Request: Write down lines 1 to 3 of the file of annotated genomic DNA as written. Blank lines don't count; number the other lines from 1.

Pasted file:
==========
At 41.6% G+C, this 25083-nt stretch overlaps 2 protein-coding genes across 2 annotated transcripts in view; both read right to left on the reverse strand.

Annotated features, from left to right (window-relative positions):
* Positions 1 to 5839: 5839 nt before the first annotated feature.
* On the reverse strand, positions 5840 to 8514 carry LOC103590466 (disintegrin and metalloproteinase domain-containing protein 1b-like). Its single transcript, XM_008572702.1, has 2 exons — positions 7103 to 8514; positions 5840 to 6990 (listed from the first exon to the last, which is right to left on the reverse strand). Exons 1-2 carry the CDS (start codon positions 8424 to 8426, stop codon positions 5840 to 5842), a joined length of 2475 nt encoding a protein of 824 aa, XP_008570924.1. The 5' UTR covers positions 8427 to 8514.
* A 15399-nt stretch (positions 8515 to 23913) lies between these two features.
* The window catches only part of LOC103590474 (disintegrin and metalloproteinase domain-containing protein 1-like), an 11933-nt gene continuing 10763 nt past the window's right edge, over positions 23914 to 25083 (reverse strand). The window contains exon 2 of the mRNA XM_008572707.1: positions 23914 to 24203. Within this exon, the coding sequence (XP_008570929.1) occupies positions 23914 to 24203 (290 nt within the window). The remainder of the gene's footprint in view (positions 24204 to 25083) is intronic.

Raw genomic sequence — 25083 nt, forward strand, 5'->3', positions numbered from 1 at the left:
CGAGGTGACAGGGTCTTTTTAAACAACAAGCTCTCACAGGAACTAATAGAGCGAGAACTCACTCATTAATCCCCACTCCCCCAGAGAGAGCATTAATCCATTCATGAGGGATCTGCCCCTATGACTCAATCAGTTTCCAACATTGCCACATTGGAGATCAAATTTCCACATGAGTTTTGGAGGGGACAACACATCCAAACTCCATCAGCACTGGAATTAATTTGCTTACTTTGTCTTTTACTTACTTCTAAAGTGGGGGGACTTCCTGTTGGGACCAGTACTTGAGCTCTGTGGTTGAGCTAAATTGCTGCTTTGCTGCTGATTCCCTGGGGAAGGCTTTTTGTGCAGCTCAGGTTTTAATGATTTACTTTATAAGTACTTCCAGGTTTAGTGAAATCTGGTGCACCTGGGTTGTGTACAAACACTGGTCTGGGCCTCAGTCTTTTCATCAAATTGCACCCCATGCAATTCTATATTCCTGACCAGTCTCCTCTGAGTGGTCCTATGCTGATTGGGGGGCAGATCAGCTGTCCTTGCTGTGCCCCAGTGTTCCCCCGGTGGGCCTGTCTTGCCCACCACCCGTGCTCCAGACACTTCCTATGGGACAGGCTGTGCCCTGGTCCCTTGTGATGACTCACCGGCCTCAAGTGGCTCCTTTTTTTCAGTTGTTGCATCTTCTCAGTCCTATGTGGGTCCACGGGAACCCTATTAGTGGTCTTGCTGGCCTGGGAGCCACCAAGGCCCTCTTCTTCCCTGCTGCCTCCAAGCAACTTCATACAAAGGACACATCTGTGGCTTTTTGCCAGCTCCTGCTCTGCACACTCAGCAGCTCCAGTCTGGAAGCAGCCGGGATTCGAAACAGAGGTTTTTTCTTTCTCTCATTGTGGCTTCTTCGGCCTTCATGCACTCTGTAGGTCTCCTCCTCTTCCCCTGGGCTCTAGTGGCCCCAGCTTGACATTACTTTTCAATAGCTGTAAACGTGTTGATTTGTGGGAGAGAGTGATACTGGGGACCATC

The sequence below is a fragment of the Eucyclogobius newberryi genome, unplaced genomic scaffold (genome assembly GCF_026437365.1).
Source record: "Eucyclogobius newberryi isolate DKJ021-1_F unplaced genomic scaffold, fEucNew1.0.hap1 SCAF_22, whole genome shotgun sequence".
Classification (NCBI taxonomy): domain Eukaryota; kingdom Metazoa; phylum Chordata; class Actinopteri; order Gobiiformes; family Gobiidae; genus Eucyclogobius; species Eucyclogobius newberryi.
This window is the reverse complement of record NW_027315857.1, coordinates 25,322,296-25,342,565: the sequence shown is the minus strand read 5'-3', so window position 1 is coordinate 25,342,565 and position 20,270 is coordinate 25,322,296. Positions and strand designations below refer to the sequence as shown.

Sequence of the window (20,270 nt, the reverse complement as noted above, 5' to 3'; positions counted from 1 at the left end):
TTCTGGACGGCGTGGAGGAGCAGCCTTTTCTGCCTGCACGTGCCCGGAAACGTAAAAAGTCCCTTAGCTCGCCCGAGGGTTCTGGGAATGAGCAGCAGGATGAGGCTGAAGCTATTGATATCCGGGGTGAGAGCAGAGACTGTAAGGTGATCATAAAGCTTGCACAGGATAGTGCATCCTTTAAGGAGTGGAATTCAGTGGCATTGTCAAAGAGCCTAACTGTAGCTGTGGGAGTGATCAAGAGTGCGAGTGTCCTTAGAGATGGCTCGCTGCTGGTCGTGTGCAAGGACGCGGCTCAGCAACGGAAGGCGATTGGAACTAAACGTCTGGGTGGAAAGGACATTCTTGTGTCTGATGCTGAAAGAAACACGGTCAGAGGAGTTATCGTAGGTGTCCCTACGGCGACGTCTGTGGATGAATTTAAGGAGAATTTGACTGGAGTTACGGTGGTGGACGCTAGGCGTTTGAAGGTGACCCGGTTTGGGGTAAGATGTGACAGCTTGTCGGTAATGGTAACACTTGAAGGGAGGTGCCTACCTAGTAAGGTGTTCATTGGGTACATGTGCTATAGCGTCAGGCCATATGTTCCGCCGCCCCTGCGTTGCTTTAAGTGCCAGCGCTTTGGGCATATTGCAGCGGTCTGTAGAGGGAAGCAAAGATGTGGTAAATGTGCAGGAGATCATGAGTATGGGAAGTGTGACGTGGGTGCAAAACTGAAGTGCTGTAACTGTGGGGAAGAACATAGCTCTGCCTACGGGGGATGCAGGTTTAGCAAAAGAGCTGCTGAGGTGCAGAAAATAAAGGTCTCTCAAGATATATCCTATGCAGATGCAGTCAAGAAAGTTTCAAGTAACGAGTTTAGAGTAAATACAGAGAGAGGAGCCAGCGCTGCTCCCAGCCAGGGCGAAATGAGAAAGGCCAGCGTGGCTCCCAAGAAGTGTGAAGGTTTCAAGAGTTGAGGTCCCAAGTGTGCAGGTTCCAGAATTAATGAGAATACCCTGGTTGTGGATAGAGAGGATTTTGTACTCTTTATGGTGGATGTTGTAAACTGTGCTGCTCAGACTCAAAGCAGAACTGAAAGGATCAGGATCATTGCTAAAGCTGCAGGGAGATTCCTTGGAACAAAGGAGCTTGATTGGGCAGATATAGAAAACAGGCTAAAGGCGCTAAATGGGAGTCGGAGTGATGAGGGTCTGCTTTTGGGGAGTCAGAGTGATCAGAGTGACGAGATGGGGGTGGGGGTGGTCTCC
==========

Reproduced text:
At 41.6% G+C, this 25083-nt stretch overlaps 2 protein-coding genes across 2 annotated transcripts in view; both read right to left on the reverse strand.

Annotated features, from left to right (window-relative positions):
* Positions 1 to 5839: 5839 nt before the first annotated feature.